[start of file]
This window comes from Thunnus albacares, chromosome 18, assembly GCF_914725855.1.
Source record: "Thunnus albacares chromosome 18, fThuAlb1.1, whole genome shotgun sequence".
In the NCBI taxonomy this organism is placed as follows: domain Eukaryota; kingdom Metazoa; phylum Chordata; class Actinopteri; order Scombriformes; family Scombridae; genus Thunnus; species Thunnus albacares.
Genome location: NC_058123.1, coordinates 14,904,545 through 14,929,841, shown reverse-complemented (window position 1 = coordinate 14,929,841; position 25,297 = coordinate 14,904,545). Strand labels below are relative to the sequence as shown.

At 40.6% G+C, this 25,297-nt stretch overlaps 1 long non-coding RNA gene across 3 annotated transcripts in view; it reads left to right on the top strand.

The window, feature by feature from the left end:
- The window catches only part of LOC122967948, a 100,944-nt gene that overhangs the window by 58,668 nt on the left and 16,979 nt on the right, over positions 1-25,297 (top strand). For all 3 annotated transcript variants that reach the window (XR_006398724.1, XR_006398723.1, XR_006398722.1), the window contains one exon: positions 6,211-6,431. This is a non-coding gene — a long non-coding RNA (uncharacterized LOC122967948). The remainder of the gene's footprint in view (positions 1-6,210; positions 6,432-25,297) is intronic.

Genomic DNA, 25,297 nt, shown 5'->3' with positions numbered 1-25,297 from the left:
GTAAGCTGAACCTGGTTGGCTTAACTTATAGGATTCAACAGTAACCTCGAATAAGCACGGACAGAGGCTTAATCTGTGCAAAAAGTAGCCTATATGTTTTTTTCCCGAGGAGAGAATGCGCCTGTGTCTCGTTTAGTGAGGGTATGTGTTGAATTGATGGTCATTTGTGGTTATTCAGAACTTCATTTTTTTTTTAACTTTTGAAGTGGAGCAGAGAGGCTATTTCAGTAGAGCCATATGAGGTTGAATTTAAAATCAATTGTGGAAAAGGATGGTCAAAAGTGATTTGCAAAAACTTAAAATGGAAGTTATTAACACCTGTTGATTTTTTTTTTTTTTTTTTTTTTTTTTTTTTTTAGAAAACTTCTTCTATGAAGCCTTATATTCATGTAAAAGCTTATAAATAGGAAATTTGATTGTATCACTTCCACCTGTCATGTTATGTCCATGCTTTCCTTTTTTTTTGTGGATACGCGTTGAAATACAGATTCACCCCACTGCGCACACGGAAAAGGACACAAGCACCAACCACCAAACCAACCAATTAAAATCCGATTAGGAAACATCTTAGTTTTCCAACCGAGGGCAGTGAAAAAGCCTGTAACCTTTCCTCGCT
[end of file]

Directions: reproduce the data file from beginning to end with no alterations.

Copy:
This window comes from Thunnus albacares, chromosome 18, assembly GCF_914725855.1.
Source record: "Thunnus albacares chromosome 18, fThuAlb1.1, whole genome shotgun sequence".
In the NCBI taxonomy this organism is placed as follows: domain Eukaryota; kingdom Metazoa; phylum Chordata; class Actinopteri; order Scombriformes; family Scombridae; genus Thunnus; species Thunnus albacares.
Genome location: NC_058123.1, coordinates 14,904,545 through 14,929,841, shown reverse-complemented (window position 1 = coordinate 14,929,841; position 25,297 = coordinate 14,904,545). Strand labels below are relative to the sequence as shown.

At 40.6% G+C, this 25,297-nt stretch overlaps 1 long non-coding RNA gene across 3 annotated transcripts in view; it reads left to right on the top strand.

The window, feature by feature from the left end:
- The window catches only part of LOC122967948, a 100,944-nt gene that overhangs the window by 58,668 nt on the left and 16,979 nt on the right, over positions 1-25,297 (top strand). For all 3 annotated transcript variants that reach the window (XR_006398724.1, XR_006398723.1, XR_006398722.1), the window contains one exon: positions 6,211-6,431. This is a non-coding gene — a long non-coding RNA (uncharacterized LOC122967948). The remainder of the gene's footprint in view (positions 1-6,210; positions 6,432-25,297) is intronic.

Genomic DNA, 25,297 nt, shown 5'->3' with positions numbered 1-25,297 from the left:
GTAAGCTGAACCTGGTTGGCTTAACTTATAGGATTCAACAGTAACCTCGAATAAGCACGGACAGAGGCTTAATCTGTGCAAAAAGTAGCCTATATGTTTTTTTCCCGAGGAGAGAATGCGCCTGTGTCTCGTTTAGTGAGGGTATGTGTTGAATTGATGGTCATTTGTGGTTATTCAGAACTTCATTTTTTTTTTAACTTTTGAAGTGGAGCAGAGAGGCTATTTCAGTAGAGCCATATGAGGTTGAATTTAAAATCAATTGTGGAAAAGGATGGTCAAAAGTGATTTGCAAAAACTTAAAATGGAAGTTATTAACACCTGTTGATTTTTTTTTTTTTTTTTTTTTTTTTTTTTTTTAGAAAACTTCTTCTATGAAGCCTTATATTCATGTAAAAGCTTATAAATAGGAAATTTGATTGTATCACTTCCACCTGTCATGTTATGTCCATGCTTTCCTTTTTTTTTGTGGATACGCGTTGAAATACAGATTCACCCCACTGCGCACACGGAAAAGGACACAAGCACCAACCACCAAACCAACCAATTAAAATCCGATTAGGAAACATCTTAGTTTTCCAACCGAGGGCAGTGAAAAAGCCTGTAACCTTTCCTCGCT